As homomorphic encryption gains steam, experts search for standards

As homomorphic encryption gains greater traction, practitioners need a set of agreed parameters for implementing the algorithms.
homomorphic encryption

Encryption has always been a battle line in cyberspace. Attackers try to break it; defenders reinforce it.

The next front in that struggle is something known as homomorphic encryption, which scrambles data not just when it is at rest or in transit, but when it is being used. The idea is to not have to decrypt sensitive financial or healthcare data, for example, in order to run computations with it. Defenders are trying to get ahead of attackers by locking down data wherever it lies.

The latest step in homomorphic encryption’s decade-long journey from dream to adoption was a standards meeting over the weekend of representatives from Google, Intel, and Microsoft, along with academics from around the world. While previous meetings focused on the specifics of algorithms, this fourth meeting included more talk of pursuing homomorphic encryption standards at a handful of global bodies, according to Intel’s Casimir Wierzynski, who helped organize the gathering.

The meeting is important because as homomorphic encryption gains greater traction, practitioners need a set of agreed parameters for implementing the algorithms. And the imprimatur of standards bodies like the UN’s International Telecommunication Union or the International Organization for Standardization (two of the groups being considered) could help drive adoption of homomorphic encryption.


But standards move much slower than algorithms, so it is unclear when members of the consortium will put forth a proposal. Wierzynski indicated it could happen organically in the coming months, as industry, academic and government experts on the group’s mailing list trade ideas.

Wierzynski, who is senior director in the artificial intelligence products group at Intel, hailed progress in homomorphic encryption over the last two years. During that time, Microsoft has released an open-source homomorphic encryption library that any developer can use, and Intel and IBM have touted their own plans for homomorphic encryption.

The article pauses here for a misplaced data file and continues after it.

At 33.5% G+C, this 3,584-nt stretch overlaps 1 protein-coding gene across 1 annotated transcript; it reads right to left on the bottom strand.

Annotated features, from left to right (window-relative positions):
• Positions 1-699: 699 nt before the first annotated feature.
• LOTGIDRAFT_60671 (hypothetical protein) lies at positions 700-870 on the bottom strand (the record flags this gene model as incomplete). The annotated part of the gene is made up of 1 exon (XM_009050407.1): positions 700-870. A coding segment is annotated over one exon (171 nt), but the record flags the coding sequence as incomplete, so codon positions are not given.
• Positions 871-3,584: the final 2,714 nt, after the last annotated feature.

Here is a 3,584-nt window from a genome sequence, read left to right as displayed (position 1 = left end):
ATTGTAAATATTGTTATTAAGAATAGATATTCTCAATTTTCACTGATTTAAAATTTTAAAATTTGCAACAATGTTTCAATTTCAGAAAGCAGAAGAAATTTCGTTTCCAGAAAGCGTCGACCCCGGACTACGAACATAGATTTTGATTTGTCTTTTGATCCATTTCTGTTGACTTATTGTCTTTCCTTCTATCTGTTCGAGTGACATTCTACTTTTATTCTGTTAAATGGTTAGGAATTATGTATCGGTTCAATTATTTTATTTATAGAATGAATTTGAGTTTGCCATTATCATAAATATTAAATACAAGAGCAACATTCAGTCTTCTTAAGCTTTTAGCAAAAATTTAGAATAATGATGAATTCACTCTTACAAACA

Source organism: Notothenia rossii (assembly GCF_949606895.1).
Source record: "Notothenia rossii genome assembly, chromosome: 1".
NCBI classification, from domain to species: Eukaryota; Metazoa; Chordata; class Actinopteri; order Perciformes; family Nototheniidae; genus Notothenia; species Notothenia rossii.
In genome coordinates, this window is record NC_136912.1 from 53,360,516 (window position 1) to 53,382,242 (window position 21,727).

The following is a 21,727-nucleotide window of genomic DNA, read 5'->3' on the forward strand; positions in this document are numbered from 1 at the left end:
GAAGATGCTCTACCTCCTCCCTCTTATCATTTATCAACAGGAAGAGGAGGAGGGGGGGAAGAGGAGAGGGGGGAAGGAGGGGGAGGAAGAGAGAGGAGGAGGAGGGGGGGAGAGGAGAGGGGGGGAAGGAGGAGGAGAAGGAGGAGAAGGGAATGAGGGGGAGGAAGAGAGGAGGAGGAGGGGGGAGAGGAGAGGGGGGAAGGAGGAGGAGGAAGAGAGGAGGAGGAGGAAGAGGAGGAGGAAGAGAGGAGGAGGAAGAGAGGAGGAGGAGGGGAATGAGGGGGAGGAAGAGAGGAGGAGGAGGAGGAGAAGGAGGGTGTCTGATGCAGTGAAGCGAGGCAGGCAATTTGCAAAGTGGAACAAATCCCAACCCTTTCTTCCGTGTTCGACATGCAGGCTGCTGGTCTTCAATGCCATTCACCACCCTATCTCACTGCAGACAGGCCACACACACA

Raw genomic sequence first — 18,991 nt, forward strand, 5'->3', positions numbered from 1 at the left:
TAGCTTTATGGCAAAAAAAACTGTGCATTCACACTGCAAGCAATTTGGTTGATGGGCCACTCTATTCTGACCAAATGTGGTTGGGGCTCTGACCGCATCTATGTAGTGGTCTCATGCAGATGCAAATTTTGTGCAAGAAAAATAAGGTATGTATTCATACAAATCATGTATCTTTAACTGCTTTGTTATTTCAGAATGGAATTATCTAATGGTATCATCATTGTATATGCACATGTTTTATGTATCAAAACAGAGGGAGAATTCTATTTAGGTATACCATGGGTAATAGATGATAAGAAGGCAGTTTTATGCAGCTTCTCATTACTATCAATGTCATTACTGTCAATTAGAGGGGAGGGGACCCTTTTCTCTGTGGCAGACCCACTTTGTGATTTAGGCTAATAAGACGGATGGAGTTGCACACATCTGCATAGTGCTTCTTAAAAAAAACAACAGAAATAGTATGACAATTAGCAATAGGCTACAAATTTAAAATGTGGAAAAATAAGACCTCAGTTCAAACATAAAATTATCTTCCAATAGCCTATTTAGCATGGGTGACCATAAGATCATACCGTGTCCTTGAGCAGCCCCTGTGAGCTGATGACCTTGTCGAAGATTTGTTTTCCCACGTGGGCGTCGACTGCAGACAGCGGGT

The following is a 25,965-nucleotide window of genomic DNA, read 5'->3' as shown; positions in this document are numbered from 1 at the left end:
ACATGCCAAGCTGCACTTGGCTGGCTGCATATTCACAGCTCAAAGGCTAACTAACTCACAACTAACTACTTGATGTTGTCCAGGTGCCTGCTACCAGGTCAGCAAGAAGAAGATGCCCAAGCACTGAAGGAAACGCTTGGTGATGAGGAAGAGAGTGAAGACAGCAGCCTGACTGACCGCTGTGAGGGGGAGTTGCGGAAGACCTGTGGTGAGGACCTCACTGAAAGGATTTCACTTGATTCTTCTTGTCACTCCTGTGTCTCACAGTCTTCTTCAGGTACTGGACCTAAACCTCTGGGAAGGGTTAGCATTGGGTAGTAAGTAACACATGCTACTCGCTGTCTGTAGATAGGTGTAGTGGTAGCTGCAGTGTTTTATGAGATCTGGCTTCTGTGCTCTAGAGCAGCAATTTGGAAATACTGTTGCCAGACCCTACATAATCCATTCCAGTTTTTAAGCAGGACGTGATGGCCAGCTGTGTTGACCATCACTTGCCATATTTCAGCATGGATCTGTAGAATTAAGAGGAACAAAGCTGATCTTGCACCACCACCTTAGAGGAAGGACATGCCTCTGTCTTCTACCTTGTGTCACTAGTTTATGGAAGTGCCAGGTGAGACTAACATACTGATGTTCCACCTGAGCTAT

“[T]his technology is becoming not just a mathematical curiosity but actually something that [people] want to put into production,” he said.

Homomorphic encryption’s importance to machine learning is one big motivation for those pushing the encryption’s adoption. It is particularly promising, advocates say, in cases where several different organizations are accessing a common pool of data. One company might own the data while another is running computations with it on a third company’s infrastructure, Wierzynski pointed out.

“Almost every useful AI configuration you can think of is going to be a multi-stakeholder operation,” he told CyberScoop.


Yet despite advances in homomorphic encryption, broad adoption of the technology is still a way’s out. For now, many of the use cases have come from big tech companies with hefty research budgets and from startups with highly-technical expertise in the area.

Wierzynski and other members of the consortium are trying to usher in a new era of homomorphic encryption use by developing standards, getting the algorithms to run faster, and by making the technology more accessible to data scientists.

The consortium also isn’t naïve about the inevitable interest that malicious hackers will show in breaking homomorphic encryption. Saturday’s workshop featured a presentation from researchers at the Royal Holloway University of London exploring automated attacks on the encryption.

Lessons learned from that security research can be incorporated into international standards for the technology, said Kurt Rohloff, co-founder of Duality Technologies, a homomorphic encryption startup, and another organizer of Saturday’s meeting.

Sean Lyngaas

Written by Sean Lyngaas

Sean Lyngaas is CyberScoop’s Senior Reporter covering the Department of Homeland Security and Congress. He was previously a freelance journalist in West Africa, where he covered everything from a presidential election in Ghana to military mutinies in Ivory Coast for The New York Times. Lyngaas’ reporting also has appeared in The Washington Post, The Economist and the BBC, among other outlets. His investigation of cybersecurity issues in the nuclear sector, backed by a grant from the Pulitzer Center on Crisis Reporting, won plaudits from industrial security experts. He was previously a reporter with Federal Computer Week and, before that, with Smart Grid Today. Sean earned a B.A. in public policy from Duke University and an M.A. in International Relations from The Fletcher School of Law and Diplomacy at Tufts University.

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